Development of Microfluidic Mixing Techniques to study Enzymatic Reactions Open Access

Kise, Drew Phillip (2016)

Permanent URL: https://etd.library.emory.edu/concern/etds/6395w720f?locale=en
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Abstract

Enzymes are biological catalysts with far-reaching implications to the sustaining of biological processes and life as we know it. However, even after many years of extensive research on enzymes, scientists still have questions as to how enzymes are able to do what they do. It is now known that dynamics, in fact, play a role ranging from molecular vibrations to large conformational changes. Therefore, technologies are needed that can be used to study the dynamic processes in enzymes. Microfluidic mixing has been continually developed over the past couple of decades to become one such technique used for enzymatic studies. In this dissertation, developments in both microfluidic mixers, the instruments utilizing the mixers, and applications to enzymatic reactions are discussed. New fabrication methods for microfluidic mixers have been created that can produce mixers in a cost-efficient manner. Also, an infrared imaging system has been developed to apply microfluidic mixing with infrared spectroscopy. Finally, the developments are applied to biological systems. The newly developed infrared imaging was used a sandwich-format microfluidic mixer to study a pH jump experiment with adenosine monophosphate, which both proved the utility of the instrument and established the fast mixing time, defining the timescale of reaction kinetics that can be viably studied. Next, fast mixing was employed to study reaction kinetics in the catalytic cycle of the enzyme dihydrofolate reductase. A common model among enzymatic studies, the hydride step of DHFR catalysis was resolved in mixing experiments by following the intrinsic emission of the cofactor, NADPH. Along with resolving the kinetics of the pH dependent hydride transfer step, a second process was also resolved that was attributed to a pH independent conformational change in DHFR to ready itself for the transfer of a hydride from NADPH to substrate, dihydrofolate. Finally, the implications and future directions of the developed technologies are then discussed.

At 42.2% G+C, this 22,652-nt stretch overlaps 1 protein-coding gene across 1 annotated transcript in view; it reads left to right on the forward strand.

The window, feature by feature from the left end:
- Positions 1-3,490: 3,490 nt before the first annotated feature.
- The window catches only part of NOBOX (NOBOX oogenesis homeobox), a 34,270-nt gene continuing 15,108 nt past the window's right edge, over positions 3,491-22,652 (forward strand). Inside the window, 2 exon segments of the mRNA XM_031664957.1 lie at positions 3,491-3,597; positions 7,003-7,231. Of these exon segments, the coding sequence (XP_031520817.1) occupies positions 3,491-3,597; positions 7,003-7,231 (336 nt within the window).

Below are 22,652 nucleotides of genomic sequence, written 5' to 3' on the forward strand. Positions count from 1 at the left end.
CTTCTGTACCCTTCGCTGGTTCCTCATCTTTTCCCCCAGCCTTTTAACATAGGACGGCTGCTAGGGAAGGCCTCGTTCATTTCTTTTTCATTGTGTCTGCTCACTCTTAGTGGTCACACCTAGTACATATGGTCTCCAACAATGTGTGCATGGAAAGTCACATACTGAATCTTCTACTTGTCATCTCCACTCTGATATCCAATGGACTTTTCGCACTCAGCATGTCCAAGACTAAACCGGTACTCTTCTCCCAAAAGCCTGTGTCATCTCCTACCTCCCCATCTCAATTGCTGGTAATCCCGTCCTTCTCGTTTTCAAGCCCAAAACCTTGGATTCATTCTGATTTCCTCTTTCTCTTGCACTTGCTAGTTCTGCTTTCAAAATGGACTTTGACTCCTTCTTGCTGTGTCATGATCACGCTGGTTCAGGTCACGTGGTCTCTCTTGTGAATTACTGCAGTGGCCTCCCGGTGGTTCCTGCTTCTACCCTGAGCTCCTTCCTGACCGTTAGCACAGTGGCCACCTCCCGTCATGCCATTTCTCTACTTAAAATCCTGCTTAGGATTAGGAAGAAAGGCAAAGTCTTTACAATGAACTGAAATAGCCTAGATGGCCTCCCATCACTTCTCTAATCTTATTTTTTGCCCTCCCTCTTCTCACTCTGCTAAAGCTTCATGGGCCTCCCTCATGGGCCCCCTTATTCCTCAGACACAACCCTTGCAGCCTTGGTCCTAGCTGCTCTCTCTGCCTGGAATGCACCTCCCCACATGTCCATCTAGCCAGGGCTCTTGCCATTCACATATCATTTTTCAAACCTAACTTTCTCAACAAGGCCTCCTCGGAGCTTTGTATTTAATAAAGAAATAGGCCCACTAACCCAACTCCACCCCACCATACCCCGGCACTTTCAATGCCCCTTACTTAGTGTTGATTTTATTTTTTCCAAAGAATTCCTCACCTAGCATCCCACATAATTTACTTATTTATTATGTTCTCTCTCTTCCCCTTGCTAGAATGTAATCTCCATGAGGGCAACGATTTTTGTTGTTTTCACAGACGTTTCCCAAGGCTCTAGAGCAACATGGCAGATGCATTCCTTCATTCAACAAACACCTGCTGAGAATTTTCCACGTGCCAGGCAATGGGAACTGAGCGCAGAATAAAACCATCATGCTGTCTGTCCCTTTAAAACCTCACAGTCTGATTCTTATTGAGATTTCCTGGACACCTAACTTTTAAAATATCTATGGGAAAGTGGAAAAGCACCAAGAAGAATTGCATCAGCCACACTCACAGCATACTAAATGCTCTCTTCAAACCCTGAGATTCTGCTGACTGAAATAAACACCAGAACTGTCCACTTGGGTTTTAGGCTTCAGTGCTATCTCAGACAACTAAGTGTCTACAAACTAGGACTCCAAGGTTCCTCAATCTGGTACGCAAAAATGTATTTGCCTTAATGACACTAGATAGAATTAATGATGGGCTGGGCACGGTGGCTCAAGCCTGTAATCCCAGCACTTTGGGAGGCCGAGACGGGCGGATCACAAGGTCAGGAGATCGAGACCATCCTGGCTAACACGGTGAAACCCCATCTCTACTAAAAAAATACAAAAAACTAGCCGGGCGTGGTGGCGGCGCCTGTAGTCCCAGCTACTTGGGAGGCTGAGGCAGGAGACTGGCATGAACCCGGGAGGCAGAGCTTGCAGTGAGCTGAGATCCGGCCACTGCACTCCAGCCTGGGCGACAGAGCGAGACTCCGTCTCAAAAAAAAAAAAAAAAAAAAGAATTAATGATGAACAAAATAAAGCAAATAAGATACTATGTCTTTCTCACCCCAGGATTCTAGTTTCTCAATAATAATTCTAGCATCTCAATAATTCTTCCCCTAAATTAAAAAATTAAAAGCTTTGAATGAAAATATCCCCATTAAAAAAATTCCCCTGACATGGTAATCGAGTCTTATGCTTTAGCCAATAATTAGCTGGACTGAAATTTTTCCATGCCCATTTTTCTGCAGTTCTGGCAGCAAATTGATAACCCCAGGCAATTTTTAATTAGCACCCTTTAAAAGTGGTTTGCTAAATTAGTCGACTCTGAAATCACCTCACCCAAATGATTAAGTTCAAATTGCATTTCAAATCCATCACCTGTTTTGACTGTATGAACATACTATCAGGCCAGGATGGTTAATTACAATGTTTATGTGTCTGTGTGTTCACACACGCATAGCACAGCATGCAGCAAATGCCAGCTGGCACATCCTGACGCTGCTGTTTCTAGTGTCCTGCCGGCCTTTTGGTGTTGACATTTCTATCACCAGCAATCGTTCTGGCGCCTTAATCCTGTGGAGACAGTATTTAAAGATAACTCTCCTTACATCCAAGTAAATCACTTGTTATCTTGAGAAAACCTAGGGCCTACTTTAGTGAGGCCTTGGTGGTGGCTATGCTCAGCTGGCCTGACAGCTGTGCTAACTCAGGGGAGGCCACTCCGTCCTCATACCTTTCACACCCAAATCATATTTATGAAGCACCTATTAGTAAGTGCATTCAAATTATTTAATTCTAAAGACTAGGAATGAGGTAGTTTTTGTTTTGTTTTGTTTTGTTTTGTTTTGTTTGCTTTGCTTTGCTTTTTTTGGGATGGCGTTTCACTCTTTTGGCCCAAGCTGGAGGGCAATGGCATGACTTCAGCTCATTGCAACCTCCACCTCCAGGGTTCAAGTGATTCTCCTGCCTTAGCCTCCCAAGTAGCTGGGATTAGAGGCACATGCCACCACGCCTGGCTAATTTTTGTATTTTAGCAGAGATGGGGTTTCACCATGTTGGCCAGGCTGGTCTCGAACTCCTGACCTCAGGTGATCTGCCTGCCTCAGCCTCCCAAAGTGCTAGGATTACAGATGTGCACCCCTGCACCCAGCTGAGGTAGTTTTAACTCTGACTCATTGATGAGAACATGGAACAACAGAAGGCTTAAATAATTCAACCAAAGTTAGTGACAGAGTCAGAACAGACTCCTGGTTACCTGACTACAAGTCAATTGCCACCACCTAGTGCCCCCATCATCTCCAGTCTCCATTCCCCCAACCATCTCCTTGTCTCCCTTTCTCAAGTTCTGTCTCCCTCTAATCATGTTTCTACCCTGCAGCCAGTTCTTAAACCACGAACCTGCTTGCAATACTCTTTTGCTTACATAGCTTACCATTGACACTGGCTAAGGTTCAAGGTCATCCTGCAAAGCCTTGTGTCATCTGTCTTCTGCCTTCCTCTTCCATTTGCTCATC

Table of Contents

Chapter 1: Introduction

Chapter 2: Microfluidic mixer design and optimization. 10

Section 2.1 Introduction to microfluidic mixer design. 10

Section 2.2 The 2D fast microfluidic mixer design and calibration. 15

Section 2.3 Optimization of 2D mixer design. 21

Section 2.4 Other production methods for 2D microfluidic mixers. 26

Section 2.5 Advances in 3D capillary mixer 47

Chapter 3: Development of an infrared imaging system to follow submillisecond mixing reactions 52

Section 3.1 Introduction. 52

Section 3.2 The sandwich-style mixer 53

Section 3.3 Development of Homemade Infrared Imaging System.. 58

Section 3.4 Application of infrared imaging system.. 68

Section 3.5 Modifications to infrared imaging system.. 81

Chapter 4: Applications of microfluidic mixing to biological systems. 85

Section 4.1: Introduction to biological kinetics methodology from micro- to milliseconds... 85

Section 4.2: Introduction to DHFR catalysis. 88

Section 4.3: DHFR microfluidic mixing experiments. 92

Chapter 5: Conclusions. 103

References. 107

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